In all honesty, I fought using antibiotics and whole heartedly wanted to be treated completely holistically, yet I also knew how sick I had become and I wanted to be well, so I listened intently to what my LLMD shared. With medical courses and healthcare work behind me, what he shared made complete sense to me, although I was apprehensive in supporting Big Pharma with their overpriced options that produced allergic responses and horrible side effects.
I am currently now pulsing with antibiotics combined with herbal tinctures. In addition I use LLMD supported supplements, with my ability to use the essential oils I see fit. I continue daily detox baths, and my husband provides daily massages each evening to reduce the pain elements of this disease. So far things are going “okay” with pulsing. The non-stop ear ringing, headaches, and a few other symptoms are returning, which I have experienced as a result of when we change treatment. I have also learned to ride the roller coaster of Lyme disease with grace, although there are days that have proven to be a little more challenging than others. Those are the days I look at my husband and ask him “Am I a little cranky today?” I love his honesty in sharing that maybe it is more than “a little” yet he never complains. He has shared that he can always tell when the disease is taking over, as it affects my response to circumstances that would otherwise not bother me.
When out and about, no one really knows you are ill, hence the “invisible illness” label. You make light of your disease, because if you are asked to explain, it would not only be exhausting for yourself, but others would begin to seek the nearest exit sign. Most of those who become ill, and have enjoyed a life of self-sufficiency and pride, are not seeking sympathy or attention, and desire to be a full participant at work and social events. Their pride causes them to hide from the shame that society has cast on those who are weak. Those with Lyme disease simply want to be understood, helped without making them feel inadequate, and enjoy conversations that do not revolve around their disease.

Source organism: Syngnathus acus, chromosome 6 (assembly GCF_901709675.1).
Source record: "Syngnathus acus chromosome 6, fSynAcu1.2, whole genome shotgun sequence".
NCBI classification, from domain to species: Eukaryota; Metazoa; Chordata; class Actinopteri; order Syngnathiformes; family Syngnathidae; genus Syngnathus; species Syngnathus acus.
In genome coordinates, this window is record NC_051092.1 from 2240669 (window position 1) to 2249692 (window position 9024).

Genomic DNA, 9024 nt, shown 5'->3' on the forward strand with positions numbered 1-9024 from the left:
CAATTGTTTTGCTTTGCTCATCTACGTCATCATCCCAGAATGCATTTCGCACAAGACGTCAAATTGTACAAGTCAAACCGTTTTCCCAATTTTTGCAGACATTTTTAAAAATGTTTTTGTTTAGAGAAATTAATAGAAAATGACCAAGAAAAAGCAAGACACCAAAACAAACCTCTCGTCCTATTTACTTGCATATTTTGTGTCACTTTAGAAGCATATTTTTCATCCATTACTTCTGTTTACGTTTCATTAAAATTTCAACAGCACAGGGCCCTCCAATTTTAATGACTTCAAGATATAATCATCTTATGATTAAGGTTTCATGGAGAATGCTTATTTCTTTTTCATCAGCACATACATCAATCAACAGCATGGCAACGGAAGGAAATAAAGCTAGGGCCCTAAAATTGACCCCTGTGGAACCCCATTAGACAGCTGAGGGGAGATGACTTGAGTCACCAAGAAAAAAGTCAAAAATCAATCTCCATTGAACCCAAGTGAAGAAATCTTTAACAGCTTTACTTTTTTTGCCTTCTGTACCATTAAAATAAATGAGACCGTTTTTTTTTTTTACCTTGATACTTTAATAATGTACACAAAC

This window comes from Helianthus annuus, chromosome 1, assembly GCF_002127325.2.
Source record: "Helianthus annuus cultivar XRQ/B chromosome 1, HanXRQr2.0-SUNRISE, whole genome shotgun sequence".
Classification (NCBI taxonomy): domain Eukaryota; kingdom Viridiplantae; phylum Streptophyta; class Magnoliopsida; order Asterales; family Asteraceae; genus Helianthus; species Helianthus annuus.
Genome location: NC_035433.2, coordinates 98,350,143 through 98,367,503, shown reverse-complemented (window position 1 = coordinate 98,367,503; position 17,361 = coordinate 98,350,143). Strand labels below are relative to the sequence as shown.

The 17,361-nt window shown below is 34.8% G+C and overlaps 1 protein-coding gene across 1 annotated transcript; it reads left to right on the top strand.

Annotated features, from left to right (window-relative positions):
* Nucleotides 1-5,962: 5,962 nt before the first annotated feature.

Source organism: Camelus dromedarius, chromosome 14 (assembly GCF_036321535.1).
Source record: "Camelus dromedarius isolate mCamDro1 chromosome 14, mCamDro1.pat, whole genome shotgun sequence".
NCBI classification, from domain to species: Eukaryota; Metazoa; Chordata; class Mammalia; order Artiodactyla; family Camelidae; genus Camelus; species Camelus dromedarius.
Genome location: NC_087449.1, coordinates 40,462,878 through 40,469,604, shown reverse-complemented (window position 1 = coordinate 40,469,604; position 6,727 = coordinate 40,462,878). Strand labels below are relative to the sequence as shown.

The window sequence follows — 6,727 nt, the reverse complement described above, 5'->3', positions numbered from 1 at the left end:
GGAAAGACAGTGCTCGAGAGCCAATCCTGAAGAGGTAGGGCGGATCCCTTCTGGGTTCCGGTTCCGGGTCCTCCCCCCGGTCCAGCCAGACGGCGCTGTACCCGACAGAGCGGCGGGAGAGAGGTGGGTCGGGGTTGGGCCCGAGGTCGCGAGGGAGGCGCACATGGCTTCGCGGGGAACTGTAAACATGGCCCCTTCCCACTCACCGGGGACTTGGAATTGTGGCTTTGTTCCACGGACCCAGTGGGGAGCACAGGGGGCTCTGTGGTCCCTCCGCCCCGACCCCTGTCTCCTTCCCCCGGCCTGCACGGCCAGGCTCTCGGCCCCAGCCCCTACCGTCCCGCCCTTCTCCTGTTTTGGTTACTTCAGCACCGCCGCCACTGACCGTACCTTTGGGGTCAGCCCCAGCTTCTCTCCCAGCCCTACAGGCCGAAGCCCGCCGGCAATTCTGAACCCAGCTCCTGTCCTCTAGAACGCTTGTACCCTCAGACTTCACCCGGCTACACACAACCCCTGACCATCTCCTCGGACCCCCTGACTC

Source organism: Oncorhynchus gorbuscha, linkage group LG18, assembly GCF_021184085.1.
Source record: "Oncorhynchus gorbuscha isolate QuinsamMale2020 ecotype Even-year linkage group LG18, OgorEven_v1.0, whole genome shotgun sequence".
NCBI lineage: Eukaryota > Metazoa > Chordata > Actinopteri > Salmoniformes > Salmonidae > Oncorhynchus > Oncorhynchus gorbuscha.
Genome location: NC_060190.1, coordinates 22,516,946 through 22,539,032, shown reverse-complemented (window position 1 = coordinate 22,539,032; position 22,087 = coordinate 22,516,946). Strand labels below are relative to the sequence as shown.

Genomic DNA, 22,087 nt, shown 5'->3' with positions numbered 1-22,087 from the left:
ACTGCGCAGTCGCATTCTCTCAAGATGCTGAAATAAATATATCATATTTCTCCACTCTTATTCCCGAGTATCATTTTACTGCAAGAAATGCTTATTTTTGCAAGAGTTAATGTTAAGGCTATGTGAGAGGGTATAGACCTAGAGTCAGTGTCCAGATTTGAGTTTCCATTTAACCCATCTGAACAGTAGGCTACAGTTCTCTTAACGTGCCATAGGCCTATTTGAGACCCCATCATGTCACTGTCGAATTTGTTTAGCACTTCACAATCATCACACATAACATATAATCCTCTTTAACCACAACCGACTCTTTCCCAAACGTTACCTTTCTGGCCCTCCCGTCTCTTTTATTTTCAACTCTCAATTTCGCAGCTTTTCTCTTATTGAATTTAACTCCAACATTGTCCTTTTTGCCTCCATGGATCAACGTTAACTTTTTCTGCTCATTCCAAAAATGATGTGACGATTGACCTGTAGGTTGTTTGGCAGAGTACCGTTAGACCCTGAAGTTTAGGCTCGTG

My pride was shattered, something I continue to struggle with, resulting in my going to my appointments trying to be positive and not really sharing “everything”. It was my way of trying to overcome a negative with a positive. Yet the day my LLMD noticed the tremors in my hands, he reminded me that in order for him to help, I had to be totally honest with him in reference to my symptoms.
This is the reason that treatments vary from patient to patient. It is essential for one to have a LLMD or LLND who takes the time to listen while observing what is physically happening during ones appointment time, as well as pertinent questions. By their ability to show compassion with great listening skills, they can then analyze and decide which co-infection to go after in ones course of treatment.
Lyme Disease really sucks!! The bad days make you feel defeated, yet the good days make one feel like they can conquer this twisting mountain. Eventually, you adapt to the roller-coaster ride of healing, and create the internal determination that you will get through this. But more importantly, you discover how vitally important it is to be caring and loving to oneself. If your body requires a nap, you make time for that nap. If you need a break in life, you take that break. Eventually you find that peaceful balance that is required for healing.
I have no idea why God has allowed my body to go through this challenge. But I do believe His purpose will eventually be revealed.
“May compassion be your strength and love be your sword” – Laura D. Field
Laura – Blogger and paid Freelance writer
Potpourri of Health www.potpourriofhealth.com
Freelance writer at www.reflectivetapestryoflife.com
Seamstress consultant at www.davinadawnsewing.com